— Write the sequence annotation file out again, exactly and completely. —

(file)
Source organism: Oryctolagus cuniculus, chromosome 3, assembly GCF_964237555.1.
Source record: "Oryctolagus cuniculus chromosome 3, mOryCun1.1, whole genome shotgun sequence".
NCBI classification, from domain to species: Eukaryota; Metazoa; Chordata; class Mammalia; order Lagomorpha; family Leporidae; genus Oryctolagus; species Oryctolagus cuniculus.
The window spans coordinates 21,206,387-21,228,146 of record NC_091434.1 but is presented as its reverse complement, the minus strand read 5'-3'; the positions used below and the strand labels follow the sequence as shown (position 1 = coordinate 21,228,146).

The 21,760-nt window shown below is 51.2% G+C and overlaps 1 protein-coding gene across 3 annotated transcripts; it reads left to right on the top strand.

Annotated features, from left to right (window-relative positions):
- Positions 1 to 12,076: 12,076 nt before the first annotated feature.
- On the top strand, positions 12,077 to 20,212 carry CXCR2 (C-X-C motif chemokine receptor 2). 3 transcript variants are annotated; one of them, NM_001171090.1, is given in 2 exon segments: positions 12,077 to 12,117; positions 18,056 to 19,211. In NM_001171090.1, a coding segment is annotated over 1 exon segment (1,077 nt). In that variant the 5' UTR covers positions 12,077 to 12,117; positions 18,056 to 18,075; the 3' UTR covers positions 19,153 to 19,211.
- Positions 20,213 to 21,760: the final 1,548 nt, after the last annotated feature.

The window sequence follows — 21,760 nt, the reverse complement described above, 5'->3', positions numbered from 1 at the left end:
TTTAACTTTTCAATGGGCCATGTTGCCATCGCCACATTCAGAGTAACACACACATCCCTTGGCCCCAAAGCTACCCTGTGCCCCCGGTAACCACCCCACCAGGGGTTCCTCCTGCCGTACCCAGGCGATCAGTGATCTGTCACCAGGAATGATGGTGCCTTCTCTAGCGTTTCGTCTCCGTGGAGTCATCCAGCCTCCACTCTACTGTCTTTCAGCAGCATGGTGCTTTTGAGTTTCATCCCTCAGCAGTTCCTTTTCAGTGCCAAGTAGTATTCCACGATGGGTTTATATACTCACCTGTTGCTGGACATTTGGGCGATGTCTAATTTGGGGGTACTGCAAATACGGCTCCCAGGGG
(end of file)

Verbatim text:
Source organism: Oryctolagus cuniculus, chromosome 3, assembly GCF_964237555.1.
Source record: "Oryctolagus cuniculus chromosome 3, mOryCun1.1, whole genome shotgun sequence".
NCBI classification, from domain to species: Eukaryota; Metazoa; Chordata; class Mammalia; order Lagomorpha; family Leporidae; genus Oryctolagus; species Oryctolagus cuniculus.
The window spans coordinates 21,206,387-21,228,146 of record NC_091434.1 but is presented as its reverse complement, the minus strand read 5'-3'; the positions used below and the strand labels follow the sequence as shown (position 1 = coordinate 21,228,146).

The 21,760-nt window shown below is 51.2% G+C and overlaps 1 protein-coding gene across 3 annotated transcripts; it reads left to right on the top strand.

Annotated features, from left to right (window-relative positions):
- Positions 1 to 12,076: 12,076 nt before the first annotated feature.
- On the top strand, positions 12,077 to 20,212 carry CXCR2 (C-X-C motif chemokine receptor 2). 3 transcript variants are annotated; one of them, NM_001171090.1, is given in 2 exon segments: positions 12,077 to 12,117; positions 18,056 to 19,211. In NM_001171090.1, a coding segment is annotated over 1 exon segment (1,077 nt). In that variant the 5' UTR covers positions 12,077 to 12,117; positions 18,056 to 18,075; the 3' UTR covers positions 19,153 to 19,211.
- Positions 20,213 to 21,760: the final 1,548 nt, after the last annotated feature.

The window sequence follows — 21,760 nt, the reverse complement described above, 5'->3', positions numbered from 1 at the left end:
TTTAACTTTTCAATGGGCCATGTTGCCATCGCCACATTCAGAGTAACACACACATCCCTTGGCCCCAAAGCTACCCTGTGCCCCCGGTAACCACCCCACCAGGGGTTCCTCCTGCCGTACCCAGGCGATCAGTGATCTGTCACCAGGAATGATGGTGCCTTCTCTAGCGTTTCGTCTCCGTGGAGTCATCCAGCCTCCACTCTACTGTCTTTCAGCAGCATGGTGCTTTTGAGTTTCATCCCTCAGCAGTTCCTTTTCAGTGCCAAGTAGTATTCCACGATGGGTTTATATACTCACCTGTTGCTGGACATTTGGGCGATGTCTAATTTGGGGGTACTGCAAATACGGCTCCCAGGGG